Grey goose on the loose!

Discussion in 'Geese' started by fowlfriends, Apr 6, 2008.

  1. fowlfriends

    fowlfriends Out Of The Brooder

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    Mar 12, 2007
    Battle Ground, Wa
    I stopped at my local Humane Society a couple days ago to check on a dog there. While looking through the animal control area, I discovered a production strain Toulouse goose! The goose had been picked up by animal control a few hours before I came in. Found wandering around down town Vancouver.

    So I took him home as a foster during his "stray hold" period so he would not have to live in a kennel next to a bunch of over-stressed dogs. Once the stray hold is up (in another 3 days), the goose will be looking for either a permanent home, or a rescue to go to.

    I will take pictures later today, and get a better idea of personality. Anybody in N. Oregon or S. Washington looking for a pet quality goose, keep this one in mind! Since this is a rescue animal, there will be a restriction that it not be used for breeding, and most certainly not for eating either!
     
  2. fowlfriends

    fowlfriends Out Of The Brooder

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    Mar 12, 2007
    Battle Ground, Wa
    Well here he/she? is! I am guessing I have a gander here, but if anyone can tell me otherwise, I would appreciate it. No matter what sex, I am calling the goose Elliot.

    Acts perfectly fine with the resident ducks and chickens, but NOT fond of the dog. A pretty mellow bird so far.

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    Last edited: Apr 6, 2008
  3. greyfields

    greyfields Overrun With Chickens

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    Washington State
    It's a toulouse, but I really can't tell what sex from the photos.

    I am in the area, but certainly breed all the animals on the farm. No free lunches here.
     
  4. greyfields

    greyfields Overrun With Chickens

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    Ok, there are a few free lunches here to creatures who have served us well. [​IMG]
     
  5. fowlfriends

    fowlfriends Out Of The Brooder

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    Mar 12, 2007
    Battle Ground, Wa
    I have more photos... what would you be looking for to determine sex?

    I posted the found goose on Craigslist without any info on identification, and just recieved an email from a person missing a grey and white goose. With any luck my foster will be going home soon!
     
  6. flyingmonkeypoop

    flyingmonkeypoop Overrun With Chickens

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    Apr 30, 2007
    Deer Park Washington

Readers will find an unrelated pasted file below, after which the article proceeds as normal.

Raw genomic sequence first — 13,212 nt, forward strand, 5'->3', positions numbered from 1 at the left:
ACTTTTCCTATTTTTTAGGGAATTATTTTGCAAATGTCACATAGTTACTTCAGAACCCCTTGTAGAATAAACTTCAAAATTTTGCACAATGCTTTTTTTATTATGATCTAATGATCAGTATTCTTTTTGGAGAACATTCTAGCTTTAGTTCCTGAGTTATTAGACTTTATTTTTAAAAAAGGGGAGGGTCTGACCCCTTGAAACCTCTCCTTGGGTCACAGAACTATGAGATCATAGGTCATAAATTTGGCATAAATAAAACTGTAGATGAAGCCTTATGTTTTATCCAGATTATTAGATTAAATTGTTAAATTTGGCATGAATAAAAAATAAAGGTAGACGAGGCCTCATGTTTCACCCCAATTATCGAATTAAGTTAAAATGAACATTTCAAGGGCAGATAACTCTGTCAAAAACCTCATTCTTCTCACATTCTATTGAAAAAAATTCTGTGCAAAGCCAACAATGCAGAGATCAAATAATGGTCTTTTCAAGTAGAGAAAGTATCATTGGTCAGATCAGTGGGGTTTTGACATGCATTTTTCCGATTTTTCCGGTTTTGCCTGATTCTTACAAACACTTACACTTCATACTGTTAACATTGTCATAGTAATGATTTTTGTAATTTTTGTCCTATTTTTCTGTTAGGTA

The only way to know the sex of a goose is to vent sex it, it is too hard to describe, it would be easyer to show. Another way is to put it with a male and see what it does, if the male mates it, its a girl, if it fights then its a boy.
     
  7. fowlfriends

    fowlfriends Out Of The Brooder

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    Mar 12, 2007
    Battle Ground, Wa
    I know how to vent sex, but with a bird this size, it does not sound like a fun venture, so I was hoping for an easier way. I had been told before that to sex a goose, you can just look at the undercarriage. A male has 2, um, lines or folds? (again, hard to explain!) and the female only has one. But this bird really does not have any yet. Belly looks most like my male ducks. Does not look heavy with eggs, but I do not know if geese tend to look that way like ducks do.
     
  8. momma's chickens

    momma's chickens Chillin' With My Peeps

    Mar 10, 2008
    Idaho
    I know next to nothing about geese but I hope the goose finds its owners soon and is happily reunited! [​IMG]
     
  9. greyfields

    greyfields Overrun With Chickens

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    Quote:No! *lol*

    I get told that by lots of people that's how you do it, but they're totally wrong. The 'things' on the undercarriage are called "lobes". A good show goose will have two equally sized lobes. If they're uneven or only have one, then they'll be marked down in competition (if it matters).

    The way I would tell what sex he/she is would be if you had a bunch of Tolouse, the females are smaller in comparison.

    As far as vent sexing, it's the only way you can go. And it's far easier on geese since their anatomy is bigger. Actually, it's best to learn to vent sex on geese before moving onto smaller creatures.
     
  10. greyfields

    greyfields Overrun With Chickens

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    Quote:A lone goose is predator bait (domestic dogs very commonly kill geese). A lone goose 'missing' from someone's unsecure yard or garden is double predator bait. No one should keep a single goose, simply for the well being of the creature.
     

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